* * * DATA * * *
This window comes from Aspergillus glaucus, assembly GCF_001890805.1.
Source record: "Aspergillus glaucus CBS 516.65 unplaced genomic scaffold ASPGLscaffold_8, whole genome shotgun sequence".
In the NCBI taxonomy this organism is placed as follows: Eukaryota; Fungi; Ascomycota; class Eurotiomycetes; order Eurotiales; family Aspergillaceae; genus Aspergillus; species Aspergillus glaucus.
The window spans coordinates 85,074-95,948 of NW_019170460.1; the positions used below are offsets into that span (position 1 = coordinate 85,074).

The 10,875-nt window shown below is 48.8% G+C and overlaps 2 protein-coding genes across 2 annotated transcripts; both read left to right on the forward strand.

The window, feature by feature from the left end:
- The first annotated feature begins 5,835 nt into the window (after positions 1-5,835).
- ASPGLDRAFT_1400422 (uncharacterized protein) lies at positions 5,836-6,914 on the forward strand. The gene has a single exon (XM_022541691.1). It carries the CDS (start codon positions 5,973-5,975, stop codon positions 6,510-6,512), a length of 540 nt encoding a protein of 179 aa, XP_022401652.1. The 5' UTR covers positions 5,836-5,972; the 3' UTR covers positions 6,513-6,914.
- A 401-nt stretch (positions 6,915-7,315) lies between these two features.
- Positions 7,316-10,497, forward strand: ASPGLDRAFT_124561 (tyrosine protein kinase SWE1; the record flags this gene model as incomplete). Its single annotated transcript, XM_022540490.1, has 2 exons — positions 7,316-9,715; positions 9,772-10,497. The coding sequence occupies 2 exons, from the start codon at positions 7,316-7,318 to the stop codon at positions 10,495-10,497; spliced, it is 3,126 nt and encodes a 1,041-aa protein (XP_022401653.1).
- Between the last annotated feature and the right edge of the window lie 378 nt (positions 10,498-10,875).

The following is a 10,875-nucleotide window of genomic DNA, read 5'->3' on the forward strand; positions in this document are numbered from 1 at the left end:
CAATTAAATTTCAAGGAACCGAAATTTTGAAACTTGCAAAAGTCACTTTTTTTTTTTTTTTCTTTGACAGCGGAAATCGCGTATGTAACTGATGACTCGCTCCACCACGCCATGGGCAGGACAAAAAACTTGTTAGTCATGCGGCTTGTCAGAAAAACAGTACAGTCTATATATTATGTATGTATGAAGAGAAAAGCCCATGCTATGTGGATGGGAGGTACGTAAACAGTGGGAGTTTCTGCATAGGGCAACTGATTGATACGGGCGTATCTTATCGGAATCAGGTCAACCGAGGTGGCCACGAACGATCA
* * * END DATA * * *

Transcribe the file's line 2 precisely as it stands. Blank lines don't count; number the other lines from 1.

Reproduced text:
Source record: "Aspergillus glaucus CBS 516.65 unplaced genomic scaffold ASPGLscaffold_8, whole genome shotgun sequence".